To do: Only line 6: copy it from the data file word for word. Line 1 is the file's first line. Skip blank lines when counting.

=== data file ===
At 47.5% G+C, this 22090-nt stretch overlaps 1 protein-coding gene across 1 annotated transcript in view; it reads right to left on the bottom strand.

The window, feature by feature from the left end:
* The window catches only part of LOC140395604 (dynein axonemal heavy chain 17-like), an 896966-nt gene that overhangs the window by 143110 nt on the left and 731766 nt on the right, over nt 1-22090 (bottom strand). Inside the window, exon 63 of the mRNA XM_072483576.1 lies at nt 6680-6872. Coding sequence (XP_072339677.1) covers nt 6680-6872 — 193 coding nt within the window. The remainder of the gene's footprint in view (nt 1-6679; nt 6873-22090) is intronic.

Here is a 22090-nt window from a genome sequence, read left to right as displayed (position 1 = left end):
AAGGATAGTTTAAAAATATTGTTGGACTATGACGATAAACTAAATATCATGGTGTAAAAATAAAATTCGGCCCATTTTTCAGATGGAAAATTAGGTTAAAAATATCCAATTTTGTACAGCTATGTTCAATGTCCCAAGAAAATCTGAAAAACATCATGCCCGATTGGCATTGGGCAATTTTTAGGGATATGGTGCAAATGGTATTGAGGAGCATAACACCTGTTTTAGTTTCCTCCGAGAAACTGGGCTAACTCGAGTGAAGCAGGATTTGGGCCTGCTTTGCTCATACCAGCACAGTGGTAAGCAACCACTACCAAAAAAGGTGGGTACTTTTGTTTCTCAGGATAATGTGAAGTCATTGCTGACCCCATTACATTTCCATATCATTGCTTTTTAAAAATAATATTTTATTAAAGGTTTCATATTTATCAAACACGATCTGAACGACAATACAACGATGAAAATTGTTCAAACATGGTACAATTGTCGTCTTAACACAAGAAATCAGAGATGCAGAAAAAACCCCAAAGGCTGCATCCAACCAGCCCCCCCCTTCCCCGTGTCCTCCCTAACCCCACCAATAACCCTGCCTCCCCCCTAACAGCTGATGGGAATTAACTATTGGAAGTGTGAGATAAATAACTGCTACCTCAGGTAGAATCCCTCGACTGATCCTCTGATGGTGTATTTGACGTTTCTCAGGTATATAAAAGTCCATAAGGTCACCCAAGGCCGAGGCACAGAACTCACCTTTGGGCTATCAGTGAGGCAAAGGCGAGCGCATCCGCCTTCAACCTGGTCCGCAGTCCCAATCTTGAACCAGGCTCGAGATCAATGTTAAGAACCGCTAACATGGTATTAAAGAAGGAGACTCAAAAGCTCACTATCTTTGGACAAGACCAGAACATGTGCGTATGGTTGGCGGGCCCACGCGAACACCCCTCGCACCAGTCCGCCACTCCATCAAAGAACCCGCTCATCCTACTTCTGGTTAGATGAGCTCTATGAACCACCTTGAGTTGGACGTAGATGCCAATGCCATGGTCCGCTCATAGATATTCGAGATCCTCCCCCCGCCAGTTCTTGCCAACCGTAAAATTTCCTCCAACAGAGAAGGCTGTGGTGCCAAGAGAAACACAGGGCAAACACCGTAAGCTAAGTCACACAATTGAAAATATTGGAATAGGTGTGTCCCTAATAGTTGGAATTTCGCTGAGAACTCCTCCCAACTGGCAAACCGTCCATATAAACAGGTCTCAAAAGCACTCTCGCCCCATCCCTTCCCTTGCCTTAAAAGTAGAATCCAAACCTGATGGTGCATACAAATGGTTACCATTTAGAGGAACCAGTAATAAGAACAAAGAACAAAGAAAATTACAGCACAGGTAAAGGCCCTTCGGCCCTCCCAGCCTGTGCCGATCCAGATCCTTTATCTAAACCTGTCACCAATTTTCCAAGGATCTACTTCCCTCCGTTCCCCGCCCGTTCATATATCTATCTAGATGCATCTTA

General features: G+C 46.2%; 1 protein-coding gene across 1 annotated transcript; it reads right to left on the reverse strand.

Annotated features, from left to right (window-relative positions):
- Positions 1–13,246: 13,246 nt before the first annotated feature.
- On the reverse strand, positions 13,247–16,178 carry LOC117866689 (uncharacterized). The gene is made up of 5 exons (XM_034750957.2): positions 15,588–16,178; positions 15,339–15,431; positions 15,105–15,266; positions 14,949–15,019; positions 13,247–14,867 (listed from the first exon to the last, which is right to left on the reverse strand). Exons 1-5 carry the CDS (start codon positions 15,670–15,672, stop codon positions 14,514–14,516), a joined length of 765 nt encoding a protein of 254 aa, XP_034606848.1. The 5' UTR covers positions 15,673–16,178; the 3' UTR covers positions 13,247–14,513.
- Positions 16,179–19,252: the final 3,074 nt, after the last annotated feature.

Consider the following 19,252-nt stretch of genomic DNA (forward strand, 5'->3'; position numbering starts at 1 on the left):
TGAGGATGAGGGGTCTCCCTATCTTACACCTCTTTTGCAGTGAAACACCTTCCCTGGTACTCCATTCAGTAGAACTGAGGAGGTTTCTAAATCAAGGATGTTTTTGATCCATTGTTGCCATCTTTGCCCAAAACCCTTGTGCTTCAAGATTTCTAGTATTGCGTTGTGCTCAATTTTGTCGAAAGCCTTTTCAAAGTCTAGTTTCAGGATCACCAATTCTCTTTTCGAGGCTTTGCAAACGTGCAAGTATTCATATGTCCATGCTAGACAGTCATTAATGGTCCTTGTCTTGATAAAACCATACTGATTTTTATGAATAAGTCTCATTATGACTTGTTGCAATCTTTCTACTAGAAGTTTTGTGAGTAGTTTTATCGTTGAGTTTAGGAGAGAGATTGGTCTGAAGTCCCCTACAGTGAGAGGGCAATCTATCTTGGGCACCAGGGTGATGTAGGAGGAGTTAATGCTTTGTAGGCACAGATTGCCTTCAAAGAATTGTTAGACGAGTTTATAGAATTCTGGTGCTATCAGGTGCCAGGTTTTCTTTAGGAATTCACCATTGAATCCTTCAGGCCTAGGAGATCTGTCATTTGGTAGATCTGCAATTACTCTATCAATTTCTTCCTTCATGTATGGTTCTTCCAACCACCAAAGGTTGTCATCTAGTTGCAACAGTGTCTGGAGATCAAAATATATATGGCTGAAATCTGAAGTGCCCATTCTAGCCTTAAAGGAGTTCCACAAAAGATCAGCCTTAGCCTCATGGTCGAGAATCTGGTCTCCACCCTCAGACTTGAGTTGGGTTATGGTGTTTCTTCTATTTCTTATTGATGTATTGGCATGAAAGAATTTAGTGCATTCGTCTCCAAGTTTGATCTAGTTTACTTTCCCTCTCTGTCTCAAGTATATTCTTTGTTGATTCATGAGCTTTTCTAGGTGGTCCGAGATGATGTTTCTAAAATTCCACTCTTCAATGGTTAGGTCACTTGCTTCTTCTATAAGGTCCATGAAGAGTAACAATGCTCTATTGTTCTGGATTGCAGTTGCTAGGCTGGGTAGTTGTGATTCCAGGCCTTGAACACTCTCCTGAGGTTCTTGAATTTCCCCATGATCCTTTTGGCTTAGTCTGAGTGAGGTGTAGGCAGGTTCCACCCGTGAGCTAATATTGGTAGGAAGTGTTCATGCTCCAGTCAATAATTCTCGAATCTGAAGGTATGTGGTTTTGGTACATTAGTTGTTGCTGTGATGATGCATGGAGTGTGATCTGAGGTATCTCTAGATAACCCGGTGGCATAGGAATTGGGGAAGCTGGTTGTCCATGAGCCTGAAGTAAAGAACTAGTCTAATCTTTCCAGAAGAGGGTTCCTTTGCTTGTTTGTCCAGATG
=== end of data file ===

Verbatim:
General features: G+C 46.2%; 1 protein-coding gene across 1 annotated transcript; it reads right to left on the reverse strand.